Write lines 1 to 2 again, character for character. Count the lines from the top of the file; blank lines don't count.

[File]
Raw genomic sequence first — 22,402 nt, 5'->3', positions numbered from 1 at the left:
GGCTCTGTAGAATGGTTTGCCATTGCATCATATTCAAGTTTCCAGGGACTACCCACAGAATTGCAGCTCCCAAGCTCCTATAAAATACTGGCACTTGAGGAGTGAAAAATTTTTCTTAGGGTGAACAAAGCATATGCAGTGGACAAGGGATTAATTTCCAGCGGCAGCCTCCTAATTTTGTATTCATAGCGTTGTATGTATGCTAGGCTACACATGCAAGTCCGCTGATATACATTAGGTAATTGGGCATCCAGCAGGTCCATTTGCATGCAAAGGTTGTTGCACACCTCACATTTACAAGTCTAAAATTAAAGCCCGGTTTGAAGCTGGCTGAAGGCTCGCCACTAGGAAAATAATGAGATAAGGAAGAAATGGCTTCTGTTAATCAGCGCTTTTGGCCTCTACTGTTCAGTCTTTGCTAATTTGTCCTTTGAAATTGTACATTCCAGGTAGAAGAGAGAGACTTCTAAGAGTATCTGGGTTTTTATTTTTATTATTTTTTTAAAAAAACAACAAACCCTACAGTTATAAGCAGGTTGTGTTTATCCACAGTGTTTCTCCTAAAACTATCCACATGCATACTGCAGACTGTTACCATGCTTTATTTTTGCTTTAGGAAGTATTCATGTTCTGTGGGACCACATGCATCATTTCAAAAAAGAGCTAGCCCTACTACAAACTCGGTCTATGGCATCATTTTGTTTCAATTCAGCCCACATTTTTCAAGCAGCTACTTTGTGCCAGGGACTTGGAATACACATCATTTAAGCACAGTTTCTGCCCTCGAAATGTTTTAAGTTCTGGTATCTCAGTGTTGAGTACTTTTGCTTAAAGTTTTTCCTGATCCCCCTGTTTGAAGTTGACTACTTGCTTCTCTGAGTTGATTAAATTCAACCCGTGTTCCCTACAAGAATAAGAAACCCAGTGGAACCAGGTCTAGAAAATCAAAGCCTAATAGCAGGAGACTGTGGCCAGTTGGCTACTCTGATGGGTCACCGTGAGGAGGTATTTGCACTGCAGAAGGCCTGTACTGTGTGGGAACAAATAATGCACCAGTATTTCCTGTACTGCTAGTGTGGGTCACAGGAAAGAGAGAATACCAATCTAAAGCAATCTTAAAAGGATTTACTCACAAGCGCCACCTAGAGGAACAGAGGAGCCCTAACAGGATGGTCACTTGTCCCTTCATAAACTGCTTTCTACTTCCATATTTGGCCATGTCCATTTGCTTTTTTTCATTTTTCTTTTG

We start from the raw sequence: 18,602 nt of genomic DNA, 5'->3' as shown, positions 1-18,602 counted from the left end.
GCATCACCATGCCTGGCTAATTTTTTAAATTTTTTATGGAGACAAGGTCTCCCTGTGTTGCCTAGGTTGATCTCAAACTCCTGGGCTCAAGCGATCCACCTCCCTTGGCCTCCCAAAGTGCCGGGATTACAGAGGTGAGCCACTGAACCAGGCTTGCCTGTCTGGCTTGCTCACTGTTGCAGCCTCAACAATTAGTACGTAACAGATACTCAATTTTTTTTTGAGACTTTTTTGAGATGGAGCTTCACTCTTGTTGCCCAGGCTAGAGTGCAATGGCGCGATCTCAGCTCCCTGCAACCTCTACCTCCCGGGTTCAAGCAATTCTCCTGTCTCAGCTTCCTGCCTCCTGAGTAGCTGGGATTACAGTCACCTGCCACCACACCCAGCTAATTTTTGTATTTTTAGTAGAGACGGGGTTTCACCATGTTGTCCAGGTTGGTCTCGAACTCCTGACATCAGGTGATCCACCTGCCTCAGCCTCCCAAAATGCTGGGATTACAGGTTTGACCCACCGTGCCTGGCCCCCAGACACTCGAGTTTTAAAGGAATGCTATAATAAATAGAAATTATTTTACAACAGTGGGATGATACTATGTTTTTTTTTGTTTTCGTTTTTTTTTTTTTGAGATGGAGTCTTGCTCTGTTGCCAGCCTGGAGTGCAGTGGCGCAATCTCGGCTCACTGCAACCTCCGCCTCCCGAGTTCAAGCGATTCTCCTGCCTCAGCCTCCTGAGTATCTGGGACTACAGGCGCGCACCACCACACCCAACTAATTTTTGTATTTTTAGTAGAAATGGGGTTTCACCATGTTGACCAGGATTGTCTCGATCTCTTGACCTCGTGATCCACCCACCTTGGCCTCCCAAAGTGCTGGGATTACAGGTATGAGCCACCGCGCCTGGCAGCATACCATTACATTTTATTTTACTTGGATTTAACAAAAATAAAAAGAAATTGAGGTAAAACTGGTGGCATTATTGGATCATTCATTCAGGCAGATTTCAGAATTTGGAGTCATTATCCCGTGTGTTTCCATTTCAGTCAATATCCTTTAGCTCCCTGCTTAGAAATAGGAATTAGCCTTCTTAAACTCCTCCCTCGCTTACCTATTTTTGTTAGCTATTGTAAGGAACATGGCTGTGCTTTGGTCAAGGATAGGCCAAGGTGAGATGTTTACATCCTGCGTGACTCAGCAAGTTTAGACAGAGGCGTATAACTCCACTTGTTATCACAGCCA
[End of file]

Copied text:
Raw genomic sequence first — 22,402 nt, 5'->3', positions numbered from 1 at the left:
GGCTCTGTAGAATGGTTTGCCATTGCATCATATTCAAGTTTCCAGGGACTACCCACAGAATTGCAGCTCCCAAGCTCCTATAAAATACTGGCACTTGAGGAGTGAAAAATTTTTCTTAGGGTGAACAAAGCATATGCAGTGGACAAGGGATTAATTTCCAGCGGCAGCCTCCTAATTTTGTATTCATAGCGTTGTATGTATGCTAGGCTACACATGCAAGTCCGCTGATATACATTAGGTAATTGGGCATCCAGCAGGTCCATTTGCATGCAAAGGTTGTTGCACACCTCACATTTACAAGTCTAAAATTAAAGCCCGGTTTGAAGCTGGCTGAAGGCTCGCCACTAGGAAAATAATGAGATAAGGAAGAAATGGCTTCTGTTAATCAGCGCTTTTGGCCTCTACTGTTCAGTCTTTGCTAATTTGTCCTTTGAAATTGTACATTCCAGGTAGAAGAGAGAGACTTCTAAGAGTATCTGGGTTTTTATTTTTATTATTTTTTTAAAAAAACAACAAACCCTACAGTTATAAGCAGGTTGTGTTTATCCACAGTGTTTCTCCTAAAACTATCCACATGCATACTGCAGACTGTTACCATGCTTTATTTTTGCTTTAGGAAGTATTCATGTTCTGTGGGACCACATGCATCATTTCAAAAAAGAGCTAGCCCTACTACAAACTCGGTCTATGGCATCATTTTGTTTCAATTCAGCCCACATTTTTCAAGCAGCTACTTTGTGCCAGGGACTTGGAATACACATCATTTAAGCACAGTTTCTGCCCTCGAAATGTTTTAAGTTCTGGTATCTCAGTGTTGAGTACTTTTGCTTAAAGTTTTTCCTGATCCCCCTGTTTGAAGTTGACTACTTGCTTCTCTGAGTTGATTAAATTCAACCCGTGTTCCCTACAAGAATAAGAAACCCAGTGGAACCAGGTCTAGAAAATCAAAGCCTAATAGCAGGAGACTGTGGCCAGTTGGCTACTCTGATGGGTCACCGTGAGGAGGTATTTGCACTGCAGAAGGCCTGTACTGTGTGGGAACAAATAATGCACCAGTATTTCCTGTACTGCTAGTGTGGGTCACAGGAAAGAGAGAATACCAATCTAAAGCAATCTTAAAAGGATTTACTCACAAGCGCCACCTAGAGGAACAGAGGAGCCCTAACAGGATGGTCACTTGTCCCTTCATAAACTGCTTTCTACTTCCATATTTGGCCATGTCCATTTGCTTTTTTTCATTTTTCTTTTG